One of the hot topics about next week's Inauguration celebration in Washington D.C. is the incredible number of visitors - the city is clearly going to be packed. What's interesting is that chauffeur services are also overwhelmed with requests for black Lincoln Town Cars. Apparently this is the "IT" car for society's who's who of Washington D.C. While I wouldn't be caught dead driving this beast of a car, it's remarkably inexpensive to maintain. When I looked up an oil change on the RepairPrice estimator, it's just $22-$40 in the Washington D.C. area. That's about a third of the price for the same service on my Audi.
Today marks the launch of the Skycar Expedition. The Skycar is, for the most part, a high-tech, flying dune buggy. The 42 day, 3,600 mile Expedition starts in London and ends in the middle of the Sahara Desert, Timbuktu. There's an entire ground crew following the Skycar to keep it in tip-top shape. I wonder what kind of repairs and maintenance this fancy dune buggy will need along the way -- there probably won't be any issues with the air conditioner or power windows.
Fisker Automotive's public relations machine has been busy during the Detroit Auto Show, as Fisker unveiled the production-ready Karma. The Karma is a staggering achievement if it ultimately lives up to the numbers that Fisker has released. The luxury sport sedan will drive its wheels with electric power exclusively, using a gasoline engine only to charge lithium batteries. The car is a plug-in hybrid, and if driving ranges are kept under 60 miles, the gasoline engine will never be needed.
According to Automotive News, recent comments from GM Vice Chairman Bob Lutz indicate that after putting Saab under "strategic review", no potential buyers have surfaced. GM has been privately looking for buyers for Saab as the company looks to shed all but its core brands. One potential option for Saab is to take money from the Swedish government, which said in December that they would make 25 billion kronor (equivalent to $3.19 billion) available to Saab and Ford's Volvo division as a loan. The folks in charge of Saab have yet to decide if they will take the Swedes up on the offer but given Saab's nearly 35% decline in sales year over year, I'm betting they do.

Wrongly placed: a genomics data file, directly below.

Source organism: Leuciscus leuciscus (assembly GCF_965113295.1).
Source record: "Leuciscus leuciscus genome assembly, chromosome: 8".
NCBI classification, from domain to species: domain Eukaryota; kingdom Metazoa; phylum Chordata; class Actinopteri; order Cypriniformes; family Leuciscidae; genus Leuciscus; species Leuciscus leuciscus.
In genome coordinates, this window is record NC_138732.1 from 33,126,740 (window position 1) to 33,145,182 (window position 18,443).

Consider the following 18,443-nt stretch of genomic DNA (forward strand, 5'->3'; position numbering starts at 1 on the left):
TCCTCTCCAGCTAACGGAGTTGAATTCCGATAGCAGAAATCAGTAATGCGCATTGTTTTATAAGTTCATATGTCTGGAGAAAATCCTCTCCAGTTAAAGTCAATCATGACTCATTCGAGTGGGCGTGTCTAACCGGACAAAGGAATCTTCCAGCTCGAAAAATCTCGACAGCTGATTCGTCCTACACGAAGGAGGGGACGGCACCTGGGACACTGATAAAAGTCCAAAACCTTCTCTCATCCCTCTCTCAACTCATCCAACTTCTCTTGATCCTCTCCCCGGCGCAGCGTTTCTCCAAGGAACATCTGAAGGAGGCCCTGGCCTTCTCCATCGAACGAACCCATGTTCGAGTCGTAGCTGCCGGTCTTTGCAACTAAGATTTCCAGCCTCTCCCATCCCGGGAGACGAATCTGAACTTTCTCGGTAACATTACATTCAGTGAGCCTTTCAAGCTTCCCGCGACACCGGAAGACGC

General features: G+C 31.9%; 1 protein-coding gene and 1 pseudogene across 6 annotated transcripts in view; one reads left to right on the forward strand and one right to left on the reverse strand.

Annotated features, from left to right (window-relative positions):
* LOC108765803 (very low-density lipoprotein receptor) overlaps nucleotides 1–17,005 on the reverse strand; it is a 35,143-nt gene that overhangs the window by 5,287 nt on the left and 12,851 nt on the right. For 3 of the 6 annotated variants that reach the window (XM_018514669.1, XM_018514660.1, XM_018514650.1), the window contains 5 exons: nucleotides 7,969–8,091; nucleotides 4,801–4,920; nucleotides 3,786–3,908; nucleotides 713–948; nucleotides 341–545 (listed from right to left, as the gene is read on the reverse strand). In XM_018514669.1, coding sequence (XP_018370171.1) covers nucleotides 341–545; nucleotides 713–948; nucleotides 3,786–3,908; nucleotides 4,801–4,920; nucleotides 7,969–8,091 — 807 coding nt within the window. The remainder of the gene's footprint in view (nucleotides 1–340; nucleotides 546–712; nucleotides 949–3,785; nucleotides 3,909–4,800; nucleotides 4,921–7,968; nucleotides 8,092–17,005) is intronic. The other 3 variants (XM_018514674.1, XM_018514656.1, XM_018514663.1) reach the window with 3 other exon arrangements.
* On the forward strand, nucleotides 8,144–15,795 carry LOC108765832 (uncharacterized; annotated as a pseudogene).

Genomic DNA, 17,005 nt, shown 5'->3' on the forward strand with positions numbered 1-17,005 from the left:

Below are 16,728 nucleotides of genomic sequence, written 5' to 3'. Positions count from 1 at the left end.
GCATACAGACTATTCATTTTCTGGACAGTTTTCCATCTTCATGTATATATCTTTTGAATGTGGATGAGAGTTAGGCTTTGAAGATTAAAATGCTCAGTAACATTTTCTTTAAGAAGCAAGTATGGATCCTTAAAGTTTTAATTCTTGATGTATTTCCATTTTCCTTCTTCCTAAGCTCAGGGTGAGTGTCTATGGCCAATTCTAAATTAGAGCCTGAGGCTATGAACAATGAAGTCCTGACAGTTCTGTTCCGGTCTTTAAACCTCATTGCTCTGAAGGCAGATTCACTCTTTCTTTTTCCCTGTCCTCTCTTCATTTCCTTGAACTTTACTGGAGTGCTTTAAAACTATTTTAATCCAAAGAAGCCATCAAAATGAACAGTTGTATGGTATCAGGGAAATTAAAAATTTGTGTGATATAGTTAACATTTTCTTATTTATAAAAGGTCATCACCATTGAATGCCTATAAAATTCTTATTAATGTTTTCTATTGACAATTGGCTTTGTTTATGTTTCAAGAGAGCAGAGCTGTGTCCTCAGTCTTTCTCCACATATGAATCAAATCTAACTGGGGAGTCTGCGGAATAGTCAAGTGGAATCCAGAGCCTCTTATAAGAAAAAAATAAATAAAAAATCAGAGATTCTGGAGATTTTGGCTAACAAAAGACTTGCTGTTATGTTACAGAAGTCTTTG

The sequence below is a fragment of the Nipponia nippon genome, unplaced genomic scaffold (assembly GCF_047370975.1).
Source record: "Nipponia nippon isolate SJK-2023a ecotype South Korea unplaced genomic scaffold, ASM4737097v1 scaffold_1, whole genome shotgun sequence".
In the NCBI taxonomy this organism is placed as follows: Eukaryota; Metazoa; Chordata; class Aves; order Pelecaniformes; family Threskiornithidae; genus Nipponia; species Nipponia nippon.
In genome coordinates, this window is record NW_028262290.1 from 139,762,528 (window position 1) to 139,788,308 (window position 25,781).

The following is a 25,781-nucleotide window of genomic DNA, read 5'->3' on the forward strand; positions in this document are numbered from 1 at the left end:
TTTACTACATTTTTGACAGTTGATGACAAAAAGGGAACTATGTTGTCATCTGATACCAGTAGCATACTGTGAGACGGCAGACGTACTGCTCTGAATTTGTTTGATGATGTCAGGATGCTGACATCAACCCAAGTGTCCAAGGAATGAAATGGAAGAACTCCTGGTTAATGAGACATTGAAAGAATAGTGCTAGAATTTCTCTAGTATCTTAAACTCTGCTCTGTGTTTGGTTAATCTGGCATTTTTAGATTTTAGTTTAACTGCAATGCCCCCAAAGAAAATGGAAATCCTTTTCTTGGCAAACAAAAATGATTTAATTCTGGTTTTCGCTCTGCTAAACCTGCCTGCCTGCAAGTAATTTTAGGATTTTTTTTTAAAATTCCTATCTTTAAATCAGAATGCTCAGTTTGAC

Several automakers have posted sales numbers for December 2008, and compared to December 2007 the numbers are staggering! Chrysler -53%, Toyota -37%, Ford -32%, and VW -14%! When you look at 2008 as a whole, all but Subaru posted a decline in sales. While Subaru was down almost 8% in December, they posted a gain of 0.3% for the year, compared to GM -23%, Ford -21% and Volkswagen -3.2%! This is good news to the relatively small Subaru (total sales of 187,700 units), and even though they forecast flat numbers for 2009, they have to be encouraged when other car makers are projecting declines of 15-20%.
Researchers from Baylor University have been experimenting with producing auto parts out of coconut husks. They believe the husks can be used to make interior parts such as trunk liners, floorboards and interior door panels. Currently these parts are made out of synthetic materials but since coconuts are so prevalent in countries near the equator, this is a good way to put trash to use. The husks currently are burned or piled up to become breeding grounds for malaria carrying mosquitoes. This offers a viable alternative and another source of income for poor coconut farmers. To produce the husk material, first the husks are combined with polypropylene and then molded into the shape using heat and pressure. Read more about it at LiveScience.